2014 returns for corn under drought, median & high yield cases
Note that there is a negative relationship between yield and price. Lower yields have higher prices. The highest projected price occurs in a drought year and the lowest harvest price in the high yielding year. Illinois is a major source of corn; hence, yield shortfalls in Illinois often lead to higher prices.
Also note that the range of projected prices is from $4.08 per bushel up to $6.19 per bushel. Results of this historical analysis suggest a likely price range for corn in the coming year is below prices in recent years. Also note that prices in the low $4.00 and high $3.00 range result from median and high yields.
Operator and farmland returns
For each scenario, operator and farmland returns are calculated. Operator and farmland return represents a return to both the farmer and land owner. If the operator and farmland return is $300 per acre and cash rent is $250 per acre, the farmer would receive a $50 return under this cash rent lease.
Revenue is based on a cash price that is $.30 below the harvest price, thereby accounting for basis between cash and futures prices. Revenue also includes proceeds from a Revenue Protection (RP) at an 80% coverage level with a 195 bushels per acre guarantee yield. Non-land costs of $537 per acre are subtracted from gross revenue.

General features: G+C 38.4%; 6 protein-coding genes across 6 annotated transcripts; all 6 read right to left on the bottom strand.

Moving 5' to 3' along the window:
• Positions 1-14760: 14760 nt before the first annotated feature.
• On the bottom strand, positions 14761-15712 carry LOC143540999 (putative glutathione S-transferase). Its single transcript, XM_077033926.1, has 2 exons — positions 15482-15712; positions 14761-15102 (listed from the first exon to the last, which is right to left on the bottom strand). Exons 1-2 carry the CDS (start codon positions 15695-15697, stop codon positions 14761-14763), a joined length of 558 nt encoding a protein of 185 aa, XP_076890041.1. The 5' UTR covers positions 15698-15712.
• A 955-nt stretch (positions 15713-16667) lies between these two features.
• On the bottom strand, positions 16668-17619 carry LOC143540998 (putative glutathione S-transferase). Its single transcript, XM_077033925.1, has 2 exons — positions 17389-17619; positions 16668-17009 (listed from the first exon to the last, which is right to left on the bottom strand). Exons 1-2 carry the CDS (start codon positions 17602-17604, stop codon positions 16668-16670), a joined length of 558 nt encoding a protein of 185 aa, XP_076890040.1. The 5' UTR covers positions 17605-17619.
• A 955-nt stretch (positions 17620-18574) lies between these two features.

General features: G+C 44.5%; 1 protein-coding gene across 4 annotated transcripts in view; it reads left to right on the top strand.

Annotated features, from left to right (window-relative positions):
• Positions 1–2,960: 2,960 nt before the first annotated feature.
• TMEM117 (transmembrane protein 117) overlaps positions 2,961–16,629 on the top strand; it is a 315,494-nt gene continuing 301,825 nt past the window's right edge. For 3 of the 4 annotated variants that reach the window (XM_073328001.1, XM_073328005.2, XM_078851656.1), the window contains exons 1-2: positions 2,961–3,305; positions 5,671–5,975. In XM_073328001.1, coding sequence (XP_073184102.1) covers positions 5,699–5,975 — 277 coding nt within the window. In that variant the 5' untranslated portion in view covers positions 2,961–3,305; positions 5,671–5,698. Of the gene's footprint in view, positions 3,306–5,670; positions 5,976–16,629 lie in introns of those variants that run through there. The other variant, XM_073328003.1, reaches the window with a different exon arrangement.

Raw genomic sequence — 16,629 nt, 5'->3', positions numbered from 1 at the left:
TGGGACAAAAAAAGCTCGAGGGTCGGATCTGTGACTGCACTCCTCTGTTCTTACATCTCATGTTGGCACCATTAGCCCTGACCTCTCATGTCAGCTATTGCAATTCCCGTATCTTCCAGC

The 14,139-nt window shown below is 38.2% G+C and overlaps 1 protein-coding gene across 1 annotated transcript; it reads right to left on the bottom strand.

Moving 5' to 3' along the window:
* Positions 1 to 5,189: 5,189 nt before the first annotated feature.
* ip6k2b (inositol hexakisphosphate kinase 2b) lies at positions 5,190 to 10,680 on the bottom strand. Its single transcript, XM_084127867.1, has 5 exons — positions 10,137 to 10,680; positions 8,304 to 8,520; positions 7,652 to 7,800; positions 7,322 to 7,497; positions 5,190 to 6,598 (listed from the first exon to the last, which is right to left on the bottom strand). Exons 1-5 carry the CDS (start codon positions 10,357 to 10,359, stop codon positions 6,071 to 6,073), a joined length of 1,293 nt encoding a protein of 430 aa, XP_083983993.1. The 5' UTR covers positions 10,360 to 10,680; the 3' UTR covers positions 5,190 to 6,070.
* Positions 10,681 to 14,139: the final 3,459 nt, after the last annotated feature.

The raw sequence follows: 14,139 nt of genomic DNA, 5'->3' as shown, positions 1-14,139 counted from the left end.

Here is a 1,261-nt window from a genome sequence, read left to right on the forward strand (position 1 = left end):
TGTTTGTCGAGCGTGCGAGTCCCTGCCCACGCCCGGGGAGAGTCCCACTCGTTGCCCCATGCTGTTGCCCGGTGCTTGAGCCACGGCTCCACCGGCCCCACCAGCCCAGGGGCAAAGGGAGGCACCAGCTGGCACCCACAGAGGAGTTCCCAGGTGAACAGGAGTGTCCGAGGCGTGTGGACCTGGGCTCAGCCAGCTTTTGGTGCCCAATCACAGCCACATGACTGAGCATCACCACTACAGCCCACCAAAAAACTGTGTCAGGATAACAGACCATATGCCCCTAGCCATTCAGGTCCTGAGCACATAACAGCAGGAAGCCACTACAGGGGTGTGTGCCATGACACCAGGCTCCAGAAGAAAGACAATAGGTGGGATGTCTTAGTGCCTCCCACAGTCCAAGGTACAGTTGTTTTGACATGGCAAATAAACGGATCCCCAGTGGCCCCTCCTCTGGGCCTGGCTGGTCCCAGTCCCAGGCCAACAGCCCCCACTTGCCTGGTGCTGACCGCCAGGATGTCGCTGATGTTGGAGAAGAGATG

The operator and farmland return under the drought scenario is $391 per acre, which includes $204 of crop insurance payments (see Table 1). This is the highest return scenario of the three. Under the medium and high yield scenarios, operator and farmland returns are $275 and $295 per acre, respectively.
Historical analysis suggests that 2014 operator and farmland returns under medium and high yielding scenarios will be below $300 per acre. This is a significant reduction in returns from recent years and is driven by lower prices. This analysis suggests cash prices of corn of $4.12 under a medium yielding scenario and $3.78 under a high yielding scenario. These prices will have longer termed impacts beyond 2014, as prices in 2015 likely would be those being projected for 2014, particularly under the high yield scenario.
Somewhat ironically, a drought has the highest return, partially due to crop insurance payments. Because 2014 prices would be higher, 2015 prices likely will be higher after a drought than under medium and high yields.
In recent years, production of corn and other related crops have been below trend levels, resulting in higher prices. Yields in 2013 return to a more normal yield level. As a result, 2014 prices and incomes are projected lower. These lower income levels should be expected to continue into the future as long as production remains at or above expectations.
Source: Gary Schnitkey, Department of Agricultural and Consumer Economics, University of Illinois
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